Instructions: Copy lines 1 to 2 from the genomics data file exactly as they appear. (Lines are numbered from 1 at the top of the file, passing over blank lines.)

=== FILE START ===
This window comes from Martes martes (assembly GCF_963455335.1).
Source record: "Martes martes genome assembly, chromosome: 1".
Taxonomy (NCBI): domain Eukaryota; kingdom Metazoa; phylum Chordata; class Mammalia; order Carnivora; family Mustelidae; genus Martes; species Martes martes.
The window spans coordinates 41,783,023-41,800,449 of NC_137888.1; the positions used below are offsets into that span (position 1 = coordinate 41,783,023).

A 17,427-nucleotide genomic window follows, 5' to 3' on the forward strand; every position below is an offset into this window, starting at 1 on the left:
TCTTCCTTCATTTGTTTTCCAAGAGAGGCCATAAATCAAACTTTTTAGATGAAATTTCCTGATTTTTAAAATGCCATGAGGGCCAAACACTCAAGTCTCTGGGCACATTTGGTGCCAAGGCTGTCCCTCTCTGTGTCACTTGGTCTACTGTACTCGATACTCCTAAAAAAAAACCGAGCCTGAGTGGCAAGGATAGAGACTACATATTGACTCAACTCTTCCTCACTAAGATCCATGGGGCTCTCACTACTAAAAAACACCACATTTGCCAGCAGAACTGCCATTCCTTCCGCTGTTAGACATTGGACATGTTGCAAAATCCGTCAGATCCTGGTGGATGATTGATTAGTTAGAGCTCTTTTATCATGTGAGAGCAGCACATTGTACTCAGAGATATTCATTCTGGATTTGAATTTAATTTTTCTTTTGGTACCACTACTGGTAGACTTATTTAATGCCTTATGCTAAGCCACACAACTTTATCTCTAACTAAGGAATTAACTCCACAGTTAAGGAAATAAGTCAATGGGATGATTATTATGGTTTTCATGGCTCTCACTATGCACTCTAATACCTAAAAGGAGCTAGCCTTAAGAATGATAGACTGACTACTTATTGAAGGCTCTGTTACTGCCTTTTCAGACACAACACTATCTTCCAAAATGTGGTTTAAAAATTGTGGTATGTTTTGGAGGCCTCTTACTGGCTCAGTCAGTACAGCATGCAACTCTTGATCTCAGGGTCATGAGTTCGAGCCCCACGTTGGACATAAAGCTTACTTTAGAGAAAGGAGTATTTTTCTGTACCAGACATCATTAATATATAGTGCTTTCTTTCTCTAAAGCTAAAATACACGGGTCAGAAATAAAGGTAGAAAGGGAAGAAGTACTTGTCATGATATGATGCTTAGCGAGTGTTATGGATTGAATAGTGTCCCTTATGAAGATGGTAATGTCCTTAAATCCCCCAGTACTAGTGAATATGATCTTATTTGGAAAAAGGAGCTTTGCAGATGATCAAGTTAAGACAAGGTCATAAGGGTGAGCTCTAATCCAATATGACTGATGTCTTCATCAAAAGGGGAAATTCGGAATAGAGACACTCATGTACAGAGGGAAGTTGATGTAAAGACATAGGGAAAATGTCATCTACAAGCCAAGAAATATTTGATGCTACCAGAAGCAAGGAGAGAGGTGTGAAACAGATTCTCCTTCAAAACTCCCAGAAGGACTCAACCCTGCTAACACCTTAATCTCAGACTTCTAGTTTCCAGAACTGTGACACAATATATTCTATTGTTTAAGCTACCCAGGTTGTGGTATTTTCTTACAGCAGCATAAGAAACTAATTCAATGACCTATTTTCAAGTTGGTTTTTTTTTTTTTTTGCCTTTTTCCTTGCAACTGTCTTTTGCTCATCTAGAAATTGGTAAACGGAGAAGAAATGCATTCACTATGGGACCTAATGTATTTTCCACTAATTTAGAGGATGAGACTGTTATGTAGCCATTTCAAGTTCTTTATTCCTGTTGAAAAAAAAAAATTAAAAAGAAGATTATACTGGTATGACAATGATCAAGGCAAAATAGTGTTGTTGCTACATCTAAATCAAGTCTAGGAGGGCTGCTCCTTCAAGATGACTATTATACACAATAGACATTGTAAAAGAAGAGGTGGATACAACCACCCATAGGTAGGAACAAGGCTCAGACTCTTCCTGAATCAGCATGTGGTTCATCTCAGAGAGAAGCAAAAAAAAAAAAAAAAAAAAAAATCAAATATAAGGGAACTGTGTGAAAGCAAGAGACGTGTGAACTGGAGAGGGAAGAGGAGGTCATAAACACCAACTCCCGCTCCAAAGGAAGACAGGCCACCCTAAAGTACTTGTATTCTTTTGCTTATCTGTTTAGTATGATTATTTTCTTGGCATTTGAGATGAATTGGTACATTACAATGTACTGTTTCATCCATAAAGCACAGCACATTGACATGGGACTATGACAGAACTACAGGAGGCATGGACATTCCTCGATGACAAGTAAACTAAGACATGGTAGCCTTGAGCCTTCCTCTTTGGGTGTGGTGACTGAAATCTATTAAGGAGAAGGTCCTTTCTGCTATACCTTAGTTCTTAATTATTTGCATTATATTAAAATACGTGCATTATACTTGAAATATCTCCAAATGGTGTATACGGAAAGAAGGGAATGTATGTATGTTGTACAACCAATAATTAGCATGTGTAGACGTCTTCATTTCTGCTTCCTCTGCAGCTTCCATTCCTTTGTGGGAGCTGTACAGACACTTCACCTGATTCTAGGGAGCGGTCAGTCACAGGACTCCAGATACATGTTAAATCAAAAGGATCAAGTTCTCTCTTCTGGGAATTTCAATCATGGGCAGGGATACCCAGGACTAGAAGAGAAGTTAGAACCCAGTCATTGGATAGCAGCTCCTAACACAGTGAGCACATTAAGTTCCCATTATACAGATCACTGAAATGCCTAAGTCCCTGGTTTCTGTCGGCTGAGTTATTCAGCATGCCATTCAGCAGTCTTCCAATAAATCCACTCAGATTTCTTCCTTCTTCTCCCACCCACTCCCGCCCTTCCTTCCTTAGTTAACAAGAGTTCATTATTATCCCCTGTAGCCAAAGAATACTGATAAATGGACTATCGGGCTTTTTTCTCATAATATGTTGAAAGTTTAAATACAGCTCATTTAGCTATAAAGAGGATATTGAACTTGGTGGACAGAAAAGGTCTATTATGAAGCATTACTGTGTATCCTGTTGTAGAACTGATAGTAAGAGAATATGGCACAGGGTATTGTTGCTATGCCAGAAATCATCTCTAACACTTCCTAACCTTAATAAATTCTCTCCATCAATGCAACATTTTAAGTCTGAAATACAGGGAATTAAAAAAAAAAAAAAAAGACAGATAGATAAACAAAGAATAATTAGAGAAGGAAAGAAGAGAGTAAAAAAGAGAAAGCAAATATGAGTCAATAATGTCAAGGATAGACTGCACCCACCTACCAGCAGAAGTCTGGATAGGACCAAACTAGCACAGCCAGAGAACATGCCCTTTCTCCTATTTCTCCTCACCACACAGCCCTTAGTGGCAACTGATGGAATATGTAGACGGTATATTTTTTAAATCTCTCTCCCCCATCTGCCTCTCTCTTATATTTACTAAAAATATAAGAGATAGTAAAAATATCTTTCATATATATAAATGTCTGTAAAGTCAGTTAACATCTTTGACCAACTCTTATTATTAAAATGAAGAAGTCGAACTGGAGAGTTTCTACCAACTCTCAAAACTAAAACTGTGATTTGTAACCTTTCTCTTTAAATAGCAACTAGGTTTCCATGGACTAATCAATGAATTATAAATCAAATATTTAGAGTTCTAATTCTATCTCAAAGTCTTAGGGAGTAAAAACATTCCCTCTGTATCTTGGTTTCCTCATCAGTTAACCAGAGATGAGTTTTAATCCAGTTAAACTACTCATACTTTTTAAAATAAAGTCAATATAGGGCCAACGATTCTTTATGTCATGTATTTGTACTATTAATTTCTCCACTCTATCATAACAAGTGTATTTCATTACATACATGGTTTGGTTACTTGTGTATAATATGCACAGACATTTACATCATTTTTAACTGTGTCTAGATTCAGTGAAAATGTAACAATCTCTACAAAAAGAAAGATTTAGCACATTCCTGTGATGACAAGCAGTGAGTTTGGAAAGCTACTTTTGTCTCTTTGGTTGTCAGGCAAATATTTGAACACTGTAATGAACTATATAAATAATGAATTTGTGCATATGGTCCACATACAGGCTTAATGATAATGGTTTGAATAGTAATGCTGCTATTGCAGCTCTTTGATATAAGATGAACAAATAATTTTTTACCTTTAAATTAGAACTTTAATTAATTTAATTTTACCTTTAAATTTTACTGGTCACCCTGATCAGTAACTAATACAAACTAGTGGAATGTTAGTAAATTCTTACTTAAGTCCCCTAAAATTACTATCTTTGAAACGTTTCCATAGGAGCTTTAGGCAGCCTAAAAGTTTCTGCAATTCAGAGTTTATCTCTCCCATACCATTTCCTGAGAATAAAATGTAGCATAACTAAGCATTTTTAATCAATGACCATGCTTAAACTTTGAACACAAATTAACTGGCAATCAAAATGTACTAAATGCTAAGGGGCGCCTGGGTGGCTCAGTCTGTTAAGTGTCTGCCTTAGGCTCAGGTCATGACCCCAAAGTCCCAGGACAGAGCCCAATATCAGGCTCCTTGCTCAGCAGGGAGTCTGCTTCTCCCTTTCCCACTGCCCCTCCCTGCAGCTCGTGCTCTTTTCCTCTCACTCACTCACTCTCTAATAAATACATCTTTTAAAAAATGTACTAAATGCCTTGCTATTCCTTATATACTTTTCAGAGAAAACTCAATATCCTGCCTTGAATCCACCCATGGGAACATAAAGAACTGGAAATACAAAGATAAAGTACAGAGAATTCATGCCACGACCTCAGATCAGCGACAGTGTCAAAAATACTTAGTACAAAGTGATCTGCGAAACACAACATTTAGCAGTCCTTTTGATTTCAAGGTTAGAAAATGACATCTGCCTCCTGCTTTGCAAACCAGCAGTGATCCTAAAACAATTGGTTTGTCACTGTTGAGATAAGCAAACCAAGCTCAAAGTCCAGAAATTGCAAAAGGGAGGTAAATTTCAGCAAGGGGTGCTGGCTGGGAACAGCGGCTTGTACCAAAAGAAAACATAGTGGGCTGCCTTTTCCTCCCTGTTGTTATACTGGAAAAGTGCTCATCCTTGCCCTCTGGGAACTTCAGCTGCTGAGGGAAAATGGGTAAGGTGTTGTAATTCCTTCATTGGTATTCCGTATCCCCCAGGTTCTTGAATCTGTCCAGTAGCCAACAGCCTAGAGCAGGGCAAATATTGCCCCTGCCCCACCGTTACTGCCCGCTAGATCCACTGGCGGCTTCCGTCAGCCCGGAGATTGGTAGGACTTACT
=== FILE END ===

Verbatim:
This window comes from Martes martes (assembly GCF_963455335.1).
Source record: "Martes martes genome assembly, chromosome: 1".